If you’re going travelling, be sure to use our backpackers check list to make sure you’ve packed all the essentials ready for your trip.
A day pack is ideal for when you’re staying in the same place for a few days. It is useful if you are heading out for the day and means you don’t need to carry your large rucksack around.
Wherever you’re going it is worth taking a basic first aid kit, including items such as plasters, antiseptic cream, rehydration sachets and paracetamol. You might also want to take antihistamine ‘bite and sting’ relief cream if you are going to a country where bugs will be an issue.
When at airports or travelling between places it’s a good idea to keep your money and important items such as your passport safely on you. A money belt can be hidden around your waist, under your clothing, and a security pouch can be worn around the waist or neck.
Take a map for each area you will be visiting. It is worth familiarising yourself with your destinations before you go; mark on important areas, such as places you will be staying and attractions you plan to visit, on your maps.
Along with a map a compass is invaluable for finding your bearings should you get lost, especially if you plan on hiking off the beaten track.
You might not be fluent in the language of the countries you are visiting but it is worth knowing a few token phrases. A travel guide is useful for finding local places to eat and areas of interest if you are stuck for activities.
Will be very useful in areas where clean running water is hard to come by or places that are not very sanitary. Use this regularly to avoid any germs or bacteria which could cause illness.
It is unlikely that the plugs on your mains powered electrical equipment will work abroad. Using a travel adaptor will convert your plug to the mains units used in your destination country.
Most people can’t live without their phone and it’s great for keeping in touch whilst you are away. If you will be staying in a country for a long period of time it may be worth buying a sim for that particular country as roaming costs can be high when using your UK phone. Make sure your phone is unlocked before you go. You might also want to take a portable phone charger that runs off batteries; these are useful if you aren’t able to plug in.
For your electronic equipment. Of course it is possible to buy these whilst away but it is better to have some just incase.
A waterproof pouch will seal from the top and keep anything inside dry. These are ideal for any electronic equipment, especially in humid, tropical climates.
This can be used if ordinary laundry facilities are unavailable, if you were camping for example.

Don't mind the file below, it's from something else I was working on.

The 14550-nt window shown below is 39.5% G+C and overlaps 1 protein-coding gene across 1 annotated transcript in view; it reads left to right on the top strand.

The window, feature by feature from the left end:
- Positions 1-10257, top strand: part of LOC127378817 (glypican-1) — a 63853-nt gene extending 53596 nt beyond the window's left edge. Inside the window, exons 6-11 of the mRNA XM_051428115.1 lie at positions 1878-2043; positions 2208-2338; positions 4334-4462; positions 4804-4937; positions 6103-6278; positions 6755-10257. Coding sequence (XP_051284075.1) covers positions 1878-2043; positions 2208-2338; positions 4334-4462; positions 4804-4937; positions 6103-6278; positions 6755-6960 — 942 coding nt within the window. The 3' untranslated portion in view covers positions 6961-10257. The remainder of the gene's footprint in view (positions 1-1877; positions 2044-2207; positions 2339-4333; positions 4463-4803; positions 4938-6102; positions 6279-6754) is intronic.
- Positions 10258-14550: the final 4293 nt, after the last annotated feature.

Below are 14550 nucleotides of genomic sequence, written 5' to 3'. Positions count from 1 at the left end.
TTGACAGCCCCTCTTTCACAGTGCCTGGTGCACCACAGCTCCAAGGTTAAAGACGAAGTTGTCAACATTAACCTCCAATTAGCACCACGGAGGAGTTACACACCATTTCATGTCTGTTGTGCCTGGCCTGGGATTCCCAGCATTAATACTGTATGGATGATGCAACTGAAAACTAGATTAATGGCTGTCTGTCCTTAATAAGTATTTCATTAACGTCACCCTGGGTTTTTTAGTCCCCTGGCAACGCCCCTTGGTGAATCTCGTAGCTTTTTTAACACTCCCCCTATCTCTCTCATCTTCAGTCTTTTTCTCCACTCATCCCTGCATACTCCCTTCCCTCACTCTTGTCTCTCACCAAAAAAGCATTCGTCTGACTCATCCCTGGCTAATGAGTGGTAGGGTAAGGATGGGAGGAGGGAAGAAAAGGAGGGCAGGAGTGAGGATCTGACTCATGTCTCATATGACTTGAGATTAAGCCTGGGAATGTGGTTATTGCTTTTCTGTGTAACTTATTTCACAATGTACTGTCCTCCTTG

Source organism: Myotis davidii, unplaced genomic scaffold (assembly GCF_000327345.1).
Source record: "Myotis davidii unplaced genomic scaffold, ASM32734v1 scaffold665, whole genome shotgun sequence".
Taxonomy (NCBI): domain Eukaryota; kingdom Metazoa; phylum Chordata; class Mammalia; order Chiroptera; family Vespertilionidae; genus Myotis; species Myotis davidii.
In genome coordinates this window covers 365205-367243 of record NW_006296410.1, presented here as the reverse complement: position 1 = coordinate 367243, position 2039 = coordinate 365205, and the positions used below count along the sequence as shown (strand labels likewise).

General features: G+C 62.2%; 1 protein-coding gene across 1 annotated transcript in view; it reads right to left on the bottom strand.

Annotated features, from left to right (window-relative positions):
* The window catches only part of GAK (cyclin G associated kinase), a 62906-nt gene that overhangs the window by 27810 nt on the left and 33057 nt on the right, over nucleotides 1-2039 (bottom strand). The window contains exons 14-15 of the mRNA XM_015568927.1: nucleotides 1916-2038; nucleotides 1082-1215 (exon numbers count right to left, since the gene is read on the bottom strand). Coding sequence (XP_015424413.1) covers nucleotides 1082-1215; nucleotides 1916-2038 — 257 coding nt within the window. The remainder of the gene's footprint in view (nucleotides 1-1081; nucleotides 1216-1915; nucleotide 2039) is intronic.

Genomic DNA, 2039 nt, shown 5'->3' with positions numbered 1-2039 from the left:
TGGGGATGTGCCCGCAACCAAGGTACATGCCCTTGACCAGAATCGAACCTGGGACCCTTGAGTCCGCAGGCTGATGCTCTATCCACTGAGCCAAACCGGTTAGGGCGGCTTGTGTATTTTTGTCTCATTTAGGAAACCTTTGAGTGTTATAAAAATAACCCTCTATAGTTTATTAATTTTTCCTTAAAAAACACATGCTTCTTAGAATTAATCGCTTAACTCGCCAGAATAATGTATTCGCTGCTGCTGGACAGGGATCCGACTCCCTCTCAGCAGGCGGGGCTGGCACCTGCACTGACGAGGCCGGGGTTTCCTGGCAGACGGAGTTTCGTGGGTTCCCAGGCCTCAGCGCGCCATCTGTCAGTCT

Consider the climate of your destination and pack for that. If you are heading somewhere cold, thermal tops and bottoms along with fleece will keep you warm. Alternatively, if you are going somewhere warm then lightweight t-shirts and zip-off trousers would be better suited.
If you are going somewhere where it is likely to rain a lightweight waterproof jacket will be invaluable. Consider waterproof trousers too if you are expecting it to be very wet. If it’s not likely to rain then save on the space.
Just in case you end up getting your pack wet, you will still have a change of clothes that are dry for you to change into.
Consider waterproof walking boots or shoes if you plan to be trekking or hiking whilst away. If you’re not planning to spend a lot of time hiking and instead plan to spend a lot of time in towns and cities, then a basic pair of walking shoes or trainers would be okay.
To use when in the hostel or camp site. This will allow your feet to breathe and recover from the day as you will be relying on your feet a great deal over your coming trip.
If you plan on hiking during your trip it is worth investing in proper hiking socks and liner socks. Always take a spare pair just in case they get wet.
Will be useful if you choose to go hiking for the day away from any shops or water sources
Using these will help keep the contents of your bag dry should you find yourself out in bad weather. A liner will also allow you to pull all of your kit out in one go and keep it all together should you need to dry your pack.
Check the expected climate of your destination. Sleeping bags are rated in seasons. A one season bag would be ideal for warm countries and if sleeping indoors. These will save you a lot of space in your pack. If you are going somewhere that you expect to be cold, then a four season sleeping bag may be needed. These will be heavier and bulkier but also necessary in very cold climes.
If you plan to camp then a sleeping mat will provide insulation from the ground, even in warm countries if you sleep directly on the ground you will be cold. These can be attached to the outside of larger rucksacks, saving you valuable space inside. No need to take a sleeping mat if you plan to stay in hostels.
Useful for more ‘wild’ trips where you may be camping and required to set up camp or catch and cook your own food. They can also be used in an emergency situation to cut clothing or caught material should you need to. Remember to pack in your main bag when flying.
These are useful if you’re travelling in countries with a hot or tropical climate, or anywhere with mosquito’s, midges and tick, etc. Mainly combats Malaria.
A survival kit is a small tin with some very basic needs for an emergency situation. This should include items such as a small sewing kit, waterproof matches, small knife, whistle and a mirror (used for shining sunlight toward aircraft and ships should you require emergency help i.e. stranded). If you are unlikely to be in an emergency situation you can leave this out.
This can be used in any country where you aren’t sure if the water is safe to drink, or if it hasn’t come from a mains source.